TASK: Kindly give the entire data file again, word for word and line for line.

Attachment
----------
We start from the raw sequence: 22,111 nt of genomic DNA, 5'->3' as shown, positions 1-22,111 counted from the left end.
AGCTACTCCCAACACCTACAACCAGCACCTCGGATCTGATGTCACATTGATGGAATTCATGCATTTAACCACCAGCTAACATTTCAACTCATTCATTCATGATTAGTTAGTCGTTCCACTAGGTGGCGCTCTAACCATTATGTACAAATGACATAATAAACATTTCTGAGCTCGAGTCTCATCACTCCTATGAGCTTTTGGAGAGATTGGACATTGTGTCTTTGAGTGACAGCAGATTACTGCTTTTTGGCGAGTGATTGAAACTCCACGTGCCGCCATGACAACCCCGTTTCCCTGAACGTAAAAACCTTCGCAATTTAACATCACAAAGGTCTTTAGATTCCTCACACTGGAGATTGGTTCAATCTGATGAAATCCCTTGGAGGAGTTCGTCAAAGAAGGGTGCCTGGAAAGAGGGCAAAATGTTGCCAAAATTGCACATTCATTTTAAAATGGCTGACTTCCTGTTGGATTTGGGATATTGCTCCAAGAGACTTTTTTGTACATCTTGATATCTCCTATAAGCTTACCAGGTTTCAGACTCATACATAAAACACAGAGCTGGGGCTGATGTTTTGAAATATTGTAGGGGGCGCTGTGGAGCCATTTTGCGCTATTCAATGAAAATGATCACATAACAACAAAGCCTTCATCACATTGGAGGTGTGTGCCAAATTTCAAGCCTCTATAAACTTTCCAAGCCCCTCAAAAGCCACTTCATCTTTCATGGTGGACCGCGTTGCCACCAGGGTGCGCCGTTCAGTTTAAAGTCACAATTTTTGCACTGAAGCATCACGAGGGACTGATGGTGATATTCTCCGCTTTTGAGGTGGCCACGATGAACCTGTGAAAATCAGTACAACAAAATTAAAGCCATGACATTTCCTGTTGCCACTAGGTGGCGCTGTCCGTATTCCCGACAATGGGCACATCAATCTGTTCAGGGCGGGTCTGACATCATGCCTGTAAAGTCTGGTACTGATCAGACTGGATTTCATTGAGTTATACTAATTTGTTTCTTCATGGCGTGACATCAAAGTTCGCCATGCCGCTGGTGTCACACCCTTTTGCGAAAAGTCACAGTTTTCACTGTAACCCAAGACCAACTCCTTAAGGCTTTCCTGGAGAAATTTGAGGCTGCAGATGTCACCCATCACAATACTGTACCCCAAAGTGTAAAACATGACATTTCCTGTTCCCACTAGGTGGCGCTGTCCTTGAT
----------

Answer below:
We start from the raw sequence: 22,111 nt of genomic DNA, 5'->3' as shown, positions 1-22,111 counted from the left end.
AGCTACTCCCAACACCTACAACCAGCACCTCGGATCTGATGTCACATTGATGGAATTCATGCATTTAACCACCAGCTAACATTTCAACTCATTCATTCATGATTAGTTAGTCGTTCCACTAGGTGGCGCTCTAACCATTATGTACAAATGACATAATAAACATTTCTGAGCTCGAGTCTCATCACTCCTATGAGCTTTTGGAGAGATTGGACATTGTGTCTTTGAGTGACAGCAGATTACTGCTTTTTGGCGAGTGATTGAAACTCCACGTGCCGCCATGACAACCCCGTTTCCCTGAACGTAAAAACCTTCGCAATTTAACATCACAAAGGTCTTTAGATTCCTCACACTGGAGATTGGTTCAATCTGATGAAATCCCTTGGAGGAGTTCGTCAAAGAAGGGTGCCTGGAAAGAGGGCAAAATGTTGCCAAAATTGCACATTCATTTTAAAATGGCTGACTTCCTGTTGGATTTGGGATATTGCTCCAAGAGACTTTTTTGTACATCTTGATATCTCCTATAAGCTTACCAGGTTTCAGACTCATACATAAAACACAGAGCTGGGGCTGATGTTTTGAAATATTGTAGGGGGCGCTGTGGAGCCATTTTGCGCTATTCAATGAAAATGATCACATAACAACAAAGCCTTCATCACATTGGAGGTGTGTGCCAAATTTCAAGCCTCTATAAACTTTCCAAGCCCCTCAAAAGCCACTTCATCTTTCATGGTGGACCGCGTTGCCACCAGGGTGCGCCGTTCAGTTTAAAGTCACAATTTTTGCACTGAAGCATCACGAGGGACTGATGGTGATATTCTCCGCTTTTGAGGTGGCCACGATGAACCTGTGAAAATCAGTACAACAAAATTAAAGCCATGACATTTCCTGTTGCCACTAGGTGGCGCTGTCCGTATTCCCGACAATGGGCACATCAATCTGTTCAGGGCGGGTCTGACATCATGCCTGTAAAGTCTGGTACTGATCAGACTGGATTTCATTGAGTTATACTAATTTGTTTCTTCATGGCGTGACATCAAAGTTCGCCATGCCGCTGGTGTCACACCCTTTTGCGAAAAGTCACAGTTTTCACTGTAACCCAAGACCAACTCCTTAAGGCTTTCCTGGAGAAATTTGAGGCTGCAGATGTCACCCATCACAATACTGTACCCCAAAGTGTAAAACATGACATTTCCTGTTCCCACTAGGTGGCGCTGTCCTTGAT